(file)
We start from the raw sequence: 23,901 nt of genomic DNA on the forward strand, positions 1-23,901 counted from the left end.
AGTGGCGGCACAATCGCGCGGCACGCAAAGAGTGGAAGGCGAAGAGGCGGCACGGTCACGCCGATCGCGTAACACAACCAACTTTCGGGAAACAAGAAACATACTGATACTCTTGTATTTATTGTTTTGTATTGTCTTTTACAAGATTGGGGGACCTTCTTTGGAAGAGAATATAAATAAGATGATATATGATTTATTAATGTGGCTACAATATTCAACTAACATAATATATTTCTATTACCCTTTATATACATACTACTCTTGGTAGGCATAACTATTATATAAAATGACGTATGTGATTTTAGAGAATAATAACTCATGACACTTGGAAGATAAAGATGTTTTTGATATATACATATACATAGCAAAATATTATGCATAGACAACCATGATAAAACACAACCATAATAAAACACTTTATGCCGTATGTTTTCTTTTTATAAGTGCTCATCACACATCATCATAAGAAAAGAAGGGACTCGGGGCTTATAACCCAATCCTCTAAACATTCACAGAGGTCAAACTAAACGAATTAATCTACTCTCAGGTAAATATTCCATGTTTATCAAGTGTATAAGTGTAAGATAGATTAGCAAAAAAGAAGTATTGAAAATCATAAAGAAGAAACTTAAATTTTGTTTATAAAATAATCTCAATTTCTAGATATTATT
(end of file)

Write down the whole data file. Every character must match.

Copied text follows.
We start from the raw sequence: 23,901 nt of genomic DNA on the forward strand, positions 1-23,901 counted from the left end.
AGTGGCGGCACAATCGCGCGGCACGCAAAGAGTGGAAGGCGAAGAGGCGGCACGGTCACGCCGATCGCGTAACACAACCAACTTTCGGGAAACAAGAAACATACTGATACTCTTGTATTTATTGTTTTGTATTGTCTTTTACAAGATTGGGGGACCTTCTTTGGAAGAGAATATAAATAAGATGATATATGATTTATTAATGTGGCTACAATATTCAACTAACATAATATATTTCTATTACCCTTTATATACATACTACTCTTGGTAGGCATAACTATTATATAAAATGACGTATGTGATTTTAGAGAATAATAACTCATGACACTTGGAAGATAAAGATGTTTTTGATATATACATATACATAGCAAAATATTATGCATAGACAACCATGATAAAACACAACCATAATAAAACACTTTATGCCGTATGTTTTCTTTTTATAAGTGCTCATCACACATCATCATAAGAAAAGAAGGGACTCGGGGCTTATAACCCAATCCTCTAAACATTCACAGAGGTCAAACTAAACGAATTAATCTACTCTCAGGTAAATATTCCATGTTTATCAAGTGTATAAGTGTAAGATAGATTAGCAAAAAAGAAGTATTGAAAATCATAAAGAAGAAACTTAAATTTTGTTTATAAAATAATCTCAATTTCTAGATATTATT